Thu | Aug 24, 2017

Court sets aside challenge by UWI PhD student ... attorney to petition The Queen

Published:Tuesday | December 29, 2015 | 12:25 PMBarbara Gayle And Jerome Reynolds, Gleaner Writers
Suzette Curtello, who is pursuing a PhD in biochemistry, is claiming that the UWI, Mona is insisting that she should complete nine additional credits to finish the programme and that she should resubmit her thesis.

Supreme Court judge Bryan Sykes has set aside the order granted to PhD student Suzette Curtello who was given leave to go to the Judicial Review Court to challenge the decision of the University of the West Indies (UWI), Mona, in relation to certain requirements to complete her degree.

Justice Sykes has ruled that there are other avenues open to Curtello which she can use to settle her grouse such as going to the University’s Visitor.

Essentially, a Visitor is someone who oversees an institution and who can intervene in internal affairs.

Her Majesty Queen Elizabeth II is the Visitor of the UWI.

The UWI was established and constituted by a Royal Charter, which gave it full legal status as an incorporated body.

In making his decision, Justice Sykes said he wanted to make it clear that the Visitor’s decision is subject to judicial review if it is shown that the Visitor has committed or is about to commit a serious breach of principle such as bias.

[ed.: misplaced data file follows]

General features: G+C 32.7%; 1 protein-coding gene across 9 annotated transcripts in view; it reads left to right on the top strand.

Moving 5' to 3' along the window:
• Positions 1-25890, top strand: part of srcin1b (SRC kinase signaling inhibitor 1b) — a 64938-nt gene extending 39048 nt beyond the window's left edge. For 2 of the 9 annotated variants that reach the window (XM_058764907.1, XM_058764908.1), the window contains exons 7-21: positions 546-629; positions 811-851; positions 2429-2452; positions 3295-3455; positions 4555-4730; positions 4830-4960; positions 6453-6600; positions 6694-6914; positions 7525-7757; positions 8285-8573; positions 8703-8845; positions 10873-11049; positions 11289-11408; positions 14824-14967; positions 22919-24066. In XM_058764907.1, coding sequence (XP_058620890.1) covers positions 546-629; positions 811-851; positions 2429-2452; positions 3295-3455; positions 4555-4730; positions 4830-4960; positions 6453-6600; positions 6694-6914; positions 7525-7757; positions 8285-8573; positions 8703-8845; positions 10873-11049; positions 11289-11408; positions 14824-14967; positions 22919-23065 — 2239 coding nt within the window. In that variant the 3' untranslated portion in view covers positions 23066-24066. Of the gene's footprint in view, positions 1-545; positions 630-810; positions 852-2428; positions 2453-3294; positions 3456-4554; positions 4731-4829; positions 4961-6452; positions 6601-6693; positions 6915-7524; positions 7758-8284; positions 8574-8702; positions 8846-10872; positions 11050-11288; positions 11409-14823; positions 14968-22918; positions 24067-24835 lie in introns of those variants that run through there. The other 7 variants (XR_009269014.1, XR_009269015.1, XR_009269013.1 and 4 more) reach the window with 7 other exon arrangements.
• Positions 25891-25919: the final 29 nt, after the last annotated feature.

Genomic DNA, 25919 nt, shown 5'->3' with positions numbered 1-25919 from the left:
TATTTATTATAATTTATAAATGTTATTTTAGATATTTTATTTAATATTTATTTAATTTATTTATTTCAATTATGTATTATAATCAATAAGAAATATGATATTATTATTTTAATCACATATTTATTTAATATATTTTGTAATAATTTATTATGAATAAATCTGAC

Attorney-at-Law Caroline Hay, who is representing Curtello, says she is now in the process of petitioning The Queen seeking her intervention.

Mrs Hay says it is likely that The Queen will appoint the Governor General to act as the Visitor to hear the matter.

Curtello, who is pursuing a PhD in biochemistry, is claiming that the UWI, Mona is insisting that she should complete nine additional credits to finish the programme and that she should resubmit her thesis.

But, she is contending that at the time she entered into the programme in 2007 the additional credits were not a part of the requirements.

According to court documents, in 2013 when she submitted the thesis, her faculty waived the requirement as it was not required.

However, she said in 2014, the Board of Graduate Studies said the nine credits were required.

Curtello said this year the faculty corrected her thesis and said it was ready for oral defence, one of the last hurdles before being awarded the
doctorate.

However, she cannot go through with that process until the issue over the credit requirements is settled.